What Does Secondary Mania Tell Us About Brain Localization?p. 76
Manic-Like Behavior in Culture-Bound Syndromesp. 77
What Is an Adequate Diagnostic Workup?p. 78
5 Risk Factors for Developing Manic-Depressive Illnessp. 83
Winter Birthp. 84
Summer Onsetp. 86
Urban Birthp. 87
Pregnancy and Birth Complicationsp. 88
Prenatal Faminep. 89
Prenatal Exposure to Influenzap. 89
Severe Stressors in Childhoodp. 90
Social Classp. 92
6 Onset, Course, and Outcomep. 95
Factors Affecting Coursep. 96
Rapid Cycling and Seasonal Affective Disorderp. 98
Outcomes and Their Predictorsp. 100
Stress as a Risk Factor for Relapsep. 103
Causes of Deathp. 104
7 Causesp. 107
Studies of Brain Structurep. 108
Studies of Brain Functionp. 113
Genetic Studiesp. 116
Neurochemical Studiesp. 121
Studies of Infections and Immunological Factorsp. 126
Disturbances in Body Rhythmsp. 129
Endocrine Dysfunctionp. 130
Kindling and Stressp. 133
8 Medications: Mood Stabilizersp. 137
Lithiump. 137
Valproate (Depakote, Depakene)p. 149
Carbamazepine (Tegretol)p. 151
Lamotrigine (Lamictal)p. 154
Topiramate (Topamax)p. 157
Gabapentin (Neurontin)p. 158
Calcium Channel Blockersp. 159
Essential Fatty Acidsp. 161
9 Medications: Antidepressants, Antipsychotics, and Benzodiazapinesp. 163
Antidepressantsp. 163
Selective Serotonin Reuptake Inhibitors (SSRIs)p. 164
Burproprion and Other New Antidepressantsp. 167
Tricyclic Antidepressantsp. 169
Monoamine Oxidase Inhibitors (MAOIs)p. 170
Stimulantsp. 173
Thyroid Supplementationp. 175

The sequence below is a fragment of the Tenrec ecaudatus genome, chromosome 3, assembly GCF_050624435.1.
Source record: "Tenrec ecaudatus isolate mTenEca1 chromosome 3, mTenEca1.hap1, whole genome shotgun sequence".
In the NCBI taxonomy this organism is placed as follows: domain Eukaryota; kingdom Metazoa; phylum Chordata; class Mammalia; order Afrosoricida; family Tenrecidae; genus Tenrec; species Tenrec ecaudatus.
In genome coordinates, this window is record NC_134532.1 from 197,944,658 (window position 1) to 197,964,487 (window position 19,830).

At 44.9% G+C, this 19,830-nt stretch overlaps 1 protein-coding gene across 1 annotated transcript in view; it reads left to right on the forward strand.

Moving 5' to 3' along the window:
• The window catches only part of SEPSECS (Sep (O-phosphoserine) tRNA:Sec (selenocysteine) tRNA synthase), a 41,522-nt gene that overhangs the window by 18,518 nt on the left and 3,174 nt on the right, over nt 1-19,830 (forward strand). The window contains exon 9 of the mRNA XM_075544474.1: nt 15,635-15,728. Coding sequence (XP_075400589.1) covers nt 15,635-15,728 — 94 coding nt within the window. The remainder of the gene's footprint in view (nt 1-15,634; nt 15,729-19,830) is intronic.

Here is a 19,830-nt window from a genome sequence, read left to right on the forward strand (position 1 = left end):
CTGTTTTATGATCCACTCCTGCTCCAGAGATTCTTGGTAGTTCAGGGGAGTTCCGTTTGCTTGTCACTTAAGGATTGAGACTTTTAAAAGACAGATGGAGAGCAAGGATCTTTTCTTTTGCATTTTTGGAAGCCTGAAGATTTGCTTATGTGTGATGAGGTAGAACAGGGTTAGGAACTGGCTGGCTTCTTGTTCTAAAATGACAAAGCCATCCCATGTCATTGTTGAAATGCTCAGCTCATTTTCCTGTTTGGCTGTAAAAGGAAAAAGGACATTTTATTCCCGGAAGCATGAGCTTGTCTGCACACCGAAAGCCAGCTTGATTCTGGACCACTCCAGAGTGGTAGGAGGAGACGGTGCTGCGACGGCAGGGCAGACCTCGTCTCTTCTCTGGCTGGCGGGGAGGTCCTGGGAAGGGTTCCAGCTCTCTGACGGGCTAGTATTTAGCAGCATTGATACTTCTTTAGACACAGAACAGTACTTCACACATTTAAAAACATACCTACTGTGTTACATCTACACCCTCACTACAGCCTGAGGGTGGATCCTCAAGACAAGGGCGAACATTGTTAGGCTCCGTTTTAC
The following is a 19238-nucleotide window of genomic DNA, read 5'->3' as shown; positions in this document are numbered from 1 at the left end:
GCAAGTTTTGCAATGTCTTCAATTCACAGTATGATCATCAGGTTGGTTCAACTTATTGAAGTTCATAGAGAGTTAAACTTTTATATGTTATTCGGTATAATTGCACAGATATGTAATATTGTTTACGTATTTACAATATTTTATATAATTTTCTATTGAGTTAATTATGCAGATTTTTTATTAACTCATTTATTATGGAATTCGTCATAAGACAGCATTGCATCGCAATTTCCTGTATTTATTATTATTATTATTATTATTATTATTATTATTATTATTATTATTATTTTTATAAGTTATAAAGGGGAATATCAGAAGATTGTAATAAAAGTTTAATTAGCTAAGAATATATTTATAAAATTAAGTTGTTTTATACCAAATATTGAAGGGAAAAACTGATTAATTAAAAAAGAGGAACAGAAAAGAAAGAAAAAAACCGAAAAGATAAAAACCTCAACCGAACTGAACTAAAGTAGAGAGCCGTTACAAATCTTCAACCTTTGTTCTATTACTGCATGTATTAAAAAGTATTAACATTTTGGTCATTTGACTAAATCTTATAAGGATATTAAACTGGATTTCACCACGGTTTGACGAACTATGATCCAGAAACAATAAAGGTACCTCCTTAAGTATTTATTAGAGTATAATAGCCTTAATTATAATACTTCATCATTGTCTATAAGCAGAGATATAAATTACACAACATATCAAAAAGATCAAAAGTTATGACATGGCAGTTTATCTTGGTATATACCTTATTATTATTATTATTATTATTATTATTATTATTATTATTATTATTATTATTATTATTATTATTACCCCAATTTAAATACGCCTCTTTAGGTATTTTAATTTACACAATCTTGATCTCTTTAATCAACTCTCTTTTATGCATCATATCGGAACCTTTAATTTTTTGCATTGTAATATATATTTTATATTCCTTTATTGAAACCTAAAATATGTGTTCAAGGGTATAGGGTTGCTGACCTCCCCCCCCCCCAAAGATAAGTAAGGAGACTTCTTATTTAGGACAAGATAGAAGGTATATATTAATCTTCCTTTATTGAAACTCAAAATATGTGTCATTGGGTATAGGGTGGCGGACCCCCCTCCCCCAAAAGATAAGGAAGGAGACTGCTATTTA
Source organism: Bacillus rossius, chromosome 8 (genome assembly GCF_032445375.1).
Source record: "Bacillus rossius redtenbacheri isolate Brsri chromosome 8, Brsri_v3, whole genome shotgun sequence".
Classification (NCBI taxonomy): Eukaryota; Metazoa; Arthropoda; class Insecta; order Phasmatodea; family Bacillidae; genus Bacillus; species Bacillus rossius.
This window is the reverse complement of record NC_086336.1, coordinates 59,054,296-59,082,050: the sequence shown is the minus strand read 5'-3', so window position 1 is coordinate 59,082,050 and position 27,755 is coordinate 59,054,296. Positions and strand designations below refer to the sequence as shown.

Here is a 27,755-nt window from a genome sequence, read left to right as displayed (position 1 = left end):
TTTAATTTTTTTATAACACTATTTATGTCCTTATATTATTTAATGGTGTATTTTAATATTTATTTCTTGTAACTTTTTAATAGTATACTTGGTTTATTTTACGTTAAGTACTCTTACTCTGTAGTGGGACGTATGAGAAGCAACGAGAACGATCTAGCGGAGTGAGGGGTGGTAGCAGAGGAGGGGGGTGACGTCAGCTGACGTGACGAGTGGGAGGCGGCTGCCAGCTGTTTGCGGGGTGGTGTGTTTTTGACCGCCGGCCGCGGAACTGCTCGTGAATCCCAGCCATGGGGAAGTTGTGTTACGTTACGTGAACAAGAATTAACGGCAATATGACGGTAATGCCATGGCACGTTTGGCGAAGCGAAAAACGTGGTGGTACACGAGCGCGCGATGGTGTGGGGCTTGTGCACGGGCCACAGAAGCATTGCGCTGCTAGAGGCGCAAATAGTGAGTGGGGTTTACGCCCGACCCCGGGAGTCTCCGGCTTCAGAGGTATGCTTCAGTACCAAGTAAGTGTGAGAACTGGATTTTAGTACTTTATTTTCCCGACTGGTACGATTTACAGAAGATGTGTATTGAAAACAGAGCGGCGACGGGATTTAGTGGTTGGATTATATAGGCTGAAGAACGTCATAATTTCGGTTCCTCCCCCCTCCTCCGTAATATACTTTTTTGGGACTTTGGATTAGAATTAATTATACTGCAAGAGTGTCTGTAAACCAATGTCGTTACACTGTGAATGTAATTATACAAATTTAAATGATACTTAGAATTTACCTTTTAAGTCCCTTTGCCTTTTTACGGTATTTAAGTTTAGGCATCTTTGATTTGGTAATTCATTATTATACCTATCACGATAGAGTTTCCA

St. John's Wort and Other Herbal Remediesp. 175
Switch Ratep. 176
Antipsychoticsp. 177
First-Generation, or Typical, Antipsychoticsp. 177
Second-Generation, or Atypical, Antipsychoticsp. 180
Benzodiazepinesp. 185
10 Medications: Treatment Strategiesp. 189
Treatments for the Different Phases of Manic-Depressive Illnessp. 189
Acute Maniap. 190
Depressionp. 191
Rapid Cyclingp. 191
Maintenance Treatmentp. 192
Frequently Asked Questions About Medicationsp. 192
Do I Really Need to Take All of These Medications?p. 192
Do I Need to Take These Medications for the Rest of My Life?p. 193
What If I Am Pregnant or Breast-Feeding?p. 194
Should Treatment Be Different for the Very Old and the Very Young?p. 200
11 Nonmedication Aspects of Treatmentp. 203
Finding a Good Doctorp. 203
Building a Support Networkp. 206
Psychotherapyp. 207
Reducing Stressp. 212
Mood Chartsp. 213
Electroconvulsive Therapyp. 214
Insurance Issuesp. 215
SSI and SSDIp. 217
12 Manic-Depressive Illness in Children and Adolescentsp. 221
Clinical Aspectsp. 222
Diagnostic Aspectsp. 225
Treatment Aspectsp. 228
13 Ten Special Problemsp. 233
Concurrent Alcohol and Drug Abusep. 233
Assaultive and Violent Behaviorp. 237
Medication Noncompliancep. 240
Assisted Treatmentp. 244
Homelessnessp. 248
Arrests and Jailingsp. 251
Suicidep. 253
Sex and AIDSp. 258
Confidentialityp. 259
The Seduction of Maniap. 263
14 Manic-Depressive Illness and Creativityp. 267
Biographical Studies of Mental Illness in Creative Peoplep. 269
Studies of Psychiatric Illness in Living Artistsp. 272
Mental Illness and Creativity in Relativesp. 274
Direct Measurements of Creativity in People with Mental Illnessp. 275
The Effects of Psychotropic Medications on Creativityp. 276
15 Commonly Asked Questionsp. 279
Should I Tell People?p. 279
What Are the Chances That Other Family Members Will Get Manic-Depressive Illness?p. 281
How Does It Affect Family Members?p. 283
How Does It Affect Siblings?p. 286
How Does It Affect Spouses?p. 287
How Does It Affect Children?p. 288
16 Issues for Advocatesp. 293
Advocacy Organizationsp. 294
Scientologists, Antipsychiatrists, and "Consumer Survivors"p. 295
Research Funding and the National Institute of Mental Healthp. 297
Stigma and Public Educationp. 299
Exemplary Individual Advocatesp. 301
Appendix A Review of Booksp. 307
Appendix B Selected Websitesp. 329
Appendix C Review of Videotapesp. 333
Appendix D Useful Resourcesp. 337
Notesp. 341
Indexp. 379